To supplement the telescreens, there are microphones hidden throughout the community. “In general you could not assume that you were much safer in the country than in London. There were no telescreens, of course, but there was always the danger of concealed microphones by which your voice might be picked up and recognized” (Orwell 117). All of the technology is meant to make citizens obedient to the Party. It creates a great sense of fear of technology, government, and each other. As previously mentioned, Orwell was heavily impacted by the Spanish Civil War and the Second World War. These wars were different from the First World War as technology had exponentially improved, and more atrocities were committed as a result of the growth of technology. Orwell must have recognized the malicious ways technology was being used and the distrust between citizens and decided to combine these two ideas into the Telescreens.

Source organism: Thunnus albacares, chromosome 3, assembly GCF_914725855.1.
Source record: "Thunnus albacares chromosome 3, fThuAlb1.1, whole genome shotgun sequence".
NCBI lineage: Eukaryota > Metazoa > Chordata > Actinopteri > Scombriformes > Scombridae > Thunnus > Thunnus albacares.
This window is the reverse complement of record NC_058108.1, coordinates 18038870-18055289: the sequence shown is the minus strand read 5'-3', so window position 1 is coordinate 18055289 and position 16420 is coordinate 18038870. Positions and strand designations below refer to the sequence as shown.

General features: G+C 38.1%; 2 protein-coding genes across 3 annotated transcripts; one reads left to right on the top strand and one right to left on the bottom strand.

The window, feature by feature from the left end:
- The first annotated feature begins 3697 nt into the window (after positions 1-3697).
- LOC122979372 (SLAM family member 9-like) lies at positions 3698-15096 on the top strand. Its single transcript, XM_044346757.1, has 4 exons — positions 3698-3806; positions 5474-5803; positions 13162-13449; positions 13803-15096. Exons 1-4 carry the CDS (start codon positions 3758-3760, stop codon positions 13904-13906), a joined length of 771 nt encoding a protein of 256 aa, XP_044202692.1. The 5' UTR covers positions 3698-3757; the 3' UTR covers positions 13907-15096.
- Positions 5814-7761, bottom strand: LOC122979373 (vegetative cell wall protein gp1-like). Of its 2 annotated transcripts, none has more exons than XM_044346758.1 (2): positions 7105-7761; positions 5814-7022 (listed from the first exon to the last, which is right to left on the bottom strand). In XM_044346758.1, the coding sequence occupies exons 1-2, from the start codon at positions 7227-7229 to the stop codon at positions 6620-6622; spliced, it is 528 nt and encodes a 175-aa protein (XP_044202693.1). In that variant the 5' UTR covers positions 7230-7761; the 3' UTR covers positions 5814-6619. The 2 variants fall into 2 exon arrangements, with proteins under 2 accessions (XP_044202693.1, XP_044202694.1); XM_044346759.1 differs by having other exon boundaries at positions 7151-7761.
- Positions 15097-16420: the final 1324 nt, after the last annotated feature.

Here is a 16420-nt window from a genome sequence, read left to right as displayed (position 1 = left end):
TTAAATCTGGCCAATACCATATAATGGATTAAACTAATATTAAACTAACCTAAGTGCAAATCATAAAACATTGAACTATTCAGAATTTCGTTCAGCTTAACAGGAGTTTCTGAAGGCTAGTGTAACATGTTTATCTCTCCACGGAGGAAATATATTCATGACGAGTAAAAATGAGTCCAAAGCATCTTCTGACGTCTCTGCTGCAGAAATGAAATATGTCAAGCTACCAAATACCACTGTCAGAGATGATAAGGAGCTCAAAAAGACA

Orwell creates his government to rely upon heavy surveillance and harsh and extreme punishment. The aforementioned Telescreens are monitored by the “Thought Police” who are similar to the Gestapo used by Hitler in World War Two (). These officers patrol using terrifying tactics that range from public execution to vaporizations (in which the person disappears leaving no traces) to find “thoughtcriminals” who may have the slightest inkling of a defiant thought.
While the government in 1984 is reliant upon terror and surveillance, it also wishes to control its population by changing their thoughts and information. Their main doctrine is “WAR IS PEACE, FREEDOM IS SLAVERY, AND IGNORANCE IS STRENGTH.” This slogan is repeated everywhere to ensure that the message is drilled into the citizens’ minds. This message is less palatable than Huxley’s “___” and strikes more fear into both the citizens’ minds and the readers’ minds.